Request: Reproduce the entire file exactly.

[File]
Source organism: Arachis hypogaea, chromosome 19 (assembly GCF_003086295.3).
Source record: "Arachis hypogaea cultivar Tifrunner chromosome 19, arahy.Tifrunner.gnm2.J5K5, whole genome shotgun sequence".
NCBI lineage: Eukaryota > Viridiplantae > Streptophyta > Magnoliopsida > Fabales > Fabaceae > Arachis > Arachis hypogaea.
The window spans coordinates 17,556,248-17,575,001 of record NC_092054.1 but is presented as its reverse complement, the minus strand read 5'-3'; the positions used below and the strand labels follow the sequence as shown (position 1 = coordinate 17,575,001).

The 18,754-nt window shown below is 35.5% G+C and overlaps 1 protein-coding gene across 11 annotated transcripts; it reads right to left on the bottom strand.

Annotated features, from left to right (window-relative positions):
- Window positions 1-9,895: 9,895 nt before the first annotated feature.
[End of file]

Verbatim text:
Source organism: Arachis hypogaea, chromosome 19 (assembly GCF_003086295.3).
Source record: "Arachis hypogaea cultivar Tifrunner chromosome 19, arahy.Tifrunner.gnm2.J5K5, whole genome shotgun sequence".
NCBI lineage: Eukaryota > Viridiplantae > Streptophyta > Magnoliopsida > Fabales > Fabaceae > Arachis > Arachis hypogaea.
The window spans coordinates 17,556,248-17,575,001 of record NC_092054.1 but is presented as its reverse complement, the minus strand read 5'-3'; the positions used below and the strand labels follow the sequence as shown (position 1 = coordinate 17,575,001).

The 18,754-nt window shown below is 35.5% G+C and overlaps 1 protein-coding gene across 11 annotated transcripts; it reads right to left on the bottom strand.

Annotated features, from left to right (window-relative positions):
- Window positions 1-9,895: 9,895 nt before the first annotated feature.